Þlaéhl Þlaéhl name

Þlaéhl [θlaˈe:hl] was devised by Anthony Hilton to write his invented language Чlalmwae [ʈlalˈmwa:e] with a series of knots in cords. It was inspired by the quipu or khipu, an ancient record-keeping system based on knotted chords that was used by Andean peoples such as the Inca in South America from the 3rd millennium BC until about the 17th century AD. It is part of a larger world construction project that Anthony has been working on since 2011.

In Þlaéhl vowels are primary and consonants are secondary, unlike writing systems such as abjads and abugidas, which make consonants primary.

Þlaéhl Characteristics

Vowels

A knot is a vowel: the center of a syllable.

Þlaéhl vowels

Knot drawings from The Ashley Book Of Knots by Clifford W Ashley

An example of Þlaéhl

Vowel knots are normally tied to the cord moves leftward, “S-orientation.”

Pictured, a word ‘itemoya,' selected because it features the four vowels in “alphabetical” order. (Trivially, it means ‘to inhere.') The noose, not pictured here, is very easy to spot. See it as the top-left most knot in the Article 1 picture.

One reads each line of knots downward.

It may actually be easier to feel than to see the differences in the knots, though the visual learning curve doesn't take long.

Consonants

Colored piles (short strands of yarn), tied into the vowels, indicate consonants.

Þlaéhl consonant patterns

An example of Þlaéhl

The picture above shows the word ‘concwel,' ‘to thank, to attempt to deserve.' With the two left consonants (both II: c), the red is higher than the black. In the top right consonant, (II: n) the black is higher. In the lower left consonant (still c), the two piles are tied together, spelling cw-. See below.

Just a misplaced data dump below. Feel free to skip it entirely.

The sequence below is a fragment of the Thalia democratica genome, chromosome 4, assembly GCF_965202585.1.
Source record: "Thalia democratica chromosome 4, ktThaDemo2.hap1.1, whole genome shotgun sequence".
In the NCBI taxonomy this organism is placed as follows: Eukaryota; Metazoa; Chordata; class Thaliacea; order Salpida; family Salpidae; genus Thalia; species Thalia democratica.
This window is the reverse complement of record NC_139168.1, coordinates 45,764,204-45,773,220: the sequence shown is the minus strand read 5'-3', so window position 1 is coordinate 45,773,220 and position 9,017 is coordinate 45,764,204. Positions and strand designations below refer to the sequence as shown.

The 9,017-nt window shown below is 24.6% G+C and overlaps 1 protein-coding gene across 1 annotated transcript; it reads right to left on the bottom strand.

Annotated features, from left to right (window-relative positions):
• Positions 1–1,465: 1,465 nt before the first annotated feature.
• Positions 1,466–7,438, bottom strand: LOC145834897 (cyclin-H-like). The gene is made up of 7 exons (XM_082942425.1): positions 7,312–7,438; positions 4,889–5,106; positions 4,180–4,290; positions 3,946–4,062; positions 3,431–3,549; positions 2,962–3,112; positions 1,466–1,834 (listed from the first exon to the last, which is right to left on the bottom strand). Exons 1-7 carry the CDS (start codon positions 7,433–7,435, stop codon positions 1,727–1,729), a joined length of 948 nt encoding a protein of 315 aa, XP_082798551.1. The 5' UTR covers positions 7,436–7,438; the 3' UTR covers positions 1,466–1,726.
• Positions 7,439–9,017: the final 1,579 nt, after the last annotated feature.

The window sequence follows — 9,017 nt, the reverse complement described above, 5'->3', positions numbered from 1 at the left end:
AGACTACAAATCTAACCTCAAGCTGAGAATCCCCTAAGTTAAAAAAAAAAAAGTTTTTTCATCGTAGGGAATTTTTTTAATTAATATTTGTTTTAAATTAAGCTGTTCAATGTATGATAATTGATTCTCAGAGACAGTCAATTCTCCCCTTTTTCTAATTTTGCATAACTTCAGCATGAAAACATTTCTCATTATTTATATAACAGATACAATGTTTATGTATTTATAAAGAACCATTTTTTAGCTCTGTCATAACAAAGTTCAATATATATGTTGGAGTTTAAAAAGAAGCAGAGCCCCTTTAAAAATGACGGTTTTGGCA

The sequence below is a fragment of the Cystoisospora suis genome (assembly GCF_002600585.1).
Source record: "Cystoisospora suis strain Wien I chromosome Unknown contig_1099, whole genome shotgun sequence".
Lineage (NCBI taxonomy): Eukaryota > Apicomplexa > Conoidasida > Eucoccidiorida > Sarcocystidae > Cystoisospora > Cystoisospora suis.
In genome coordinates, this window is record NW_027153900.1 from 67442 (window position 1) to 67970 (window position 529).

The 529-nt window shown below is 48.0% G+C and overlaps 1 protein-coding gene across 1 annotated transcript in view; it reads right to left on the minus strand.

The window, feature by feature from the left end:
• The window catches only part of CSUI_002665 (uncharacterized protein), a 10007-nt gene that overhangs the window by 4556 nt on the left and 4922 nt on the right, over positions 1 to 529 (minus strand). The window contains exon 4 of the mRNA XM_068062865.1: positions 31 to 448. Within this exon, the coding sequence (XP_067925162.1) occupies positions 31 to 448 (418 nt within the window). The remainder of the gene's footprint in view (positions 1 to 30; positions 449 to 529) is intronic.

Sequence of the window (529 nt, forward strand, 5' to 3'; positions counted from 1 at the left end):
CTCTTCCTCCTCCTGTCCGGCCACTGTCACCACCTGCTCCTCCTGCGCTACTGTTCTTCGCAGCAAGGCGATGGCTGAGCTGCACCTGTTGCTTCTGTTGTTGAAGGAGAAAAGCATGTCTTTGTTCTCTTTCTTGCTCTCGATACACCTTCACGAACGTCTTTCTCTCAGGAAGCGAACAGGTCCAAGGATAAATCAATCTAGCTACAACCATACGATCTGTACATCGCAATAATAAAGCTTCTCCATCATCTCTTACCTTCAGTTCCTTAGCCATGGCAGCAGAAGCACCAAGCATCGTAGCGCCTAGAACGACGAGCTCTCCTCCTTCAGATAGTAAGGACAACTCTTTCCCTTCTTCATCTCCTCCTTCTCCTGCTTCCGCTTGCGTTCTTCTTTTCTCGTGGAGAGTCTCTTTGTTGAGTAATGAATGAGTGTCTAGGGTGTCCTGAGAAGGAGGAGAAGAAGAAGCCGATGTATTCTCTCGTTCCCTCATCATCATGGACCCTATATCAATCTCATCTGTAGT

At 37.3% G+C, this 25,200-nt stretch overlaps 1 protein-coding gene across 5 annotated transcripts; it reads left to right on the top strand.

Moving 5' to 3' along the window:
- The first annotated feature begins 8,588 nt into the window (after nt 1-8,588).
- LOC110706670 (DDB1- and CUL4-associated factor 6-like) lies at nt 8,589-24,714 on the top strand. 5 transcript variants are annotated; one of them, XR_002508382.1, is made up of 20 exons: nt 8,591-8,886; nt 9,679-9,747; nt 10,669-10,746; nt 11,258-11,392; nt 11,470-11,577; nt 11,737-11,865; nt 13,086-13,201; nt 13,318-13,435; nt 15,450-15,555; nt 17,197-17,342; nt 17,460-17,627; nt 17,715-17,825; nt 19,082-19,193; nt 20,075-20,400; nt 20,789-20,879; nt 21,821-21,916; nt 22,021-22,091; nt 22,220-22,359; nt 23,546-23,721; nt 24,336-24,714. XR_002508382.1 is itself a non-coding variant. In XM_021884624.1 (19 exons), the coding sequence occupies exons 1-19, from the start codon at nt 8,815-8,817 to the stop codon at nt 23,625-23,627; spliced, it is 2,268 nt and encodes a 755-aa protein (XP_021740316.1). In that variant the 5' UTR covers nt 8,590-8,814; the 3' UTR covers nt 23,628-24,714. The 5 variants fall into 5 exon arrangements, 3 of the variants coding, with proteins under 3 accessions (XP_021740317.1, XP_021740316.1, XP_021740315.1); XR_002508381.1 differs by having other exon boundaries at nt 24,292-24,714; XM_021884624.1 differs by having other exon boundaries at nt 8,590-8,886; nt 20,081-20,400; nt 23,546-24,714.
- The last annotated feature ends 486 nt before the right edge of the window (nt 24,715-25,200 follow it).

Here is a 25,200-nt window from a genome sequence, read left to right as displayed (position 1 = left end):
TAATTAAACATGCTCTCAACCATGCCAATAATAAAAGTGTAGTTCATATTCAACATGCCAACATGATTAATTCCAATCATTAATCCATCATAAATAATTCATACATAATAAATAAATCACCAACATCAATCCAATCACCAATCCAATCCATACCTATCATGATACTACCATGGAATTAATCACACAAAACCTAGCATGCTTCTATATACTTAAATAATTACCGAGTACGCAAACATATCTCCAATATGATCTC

Knots in piles indicate the only three consonant blends.

Texts often wrap around a frame; knots don't go in books or scrolls. One usually reads with one's hands and eyes both, especially to hold cords straight.

Each line tends to the same total of spaces and syllables.

Sample text

Sample text in Þlaéhl

Transliteration

Tranliteration of the Þlaéhl sample text

Translation

All human beings are born free and equal in dignity and rights. They are endowed with reason and conscience and should act towards one another in a spirit of brotherhood.
(Article 1 of the Universal Declaration of Human Rights)

If you have any questions about this script, or other scripts invented by Anthony Hilton, you can contact him at: 831ACH[at]gmail[dot]com

Constructed scripts for: Ainu | Arabic | Chinese languages | Dutch | English | Hawaiian | Japanese | Korean | Russian | Sanskrit | Spanish | Tagalog | Taino | Turkish | Vietnamese | Welsh | Other natural languages | Colour-based scripts | Phonetic/universal scripts | Constructed scripts for constructed languages | Adaptations of existing alphabets | Fictional alphabets | Magical alphabets | A-Z index | How to submit a constructed script


Green Web Hosting - Kualo

Why not share this page:

 

If you need to type in many different languages, the Q International Keyboard can help. It enables you to type almost any language that uses the Latin, Cyrillic or Greek alphabets, and is free.

If you like this site and find it useful, you can support it by making a donation via PayPal or Patreon, or by contributing in other ways. Omniglot is how I make my living.

 

Note: all links on this site to Amazon.com, Amazon.co.uk and Amazon.fr are affiliate links. This means I earn a commission if you click on any of them and buy something. So by clicking on these links you can help to support this site.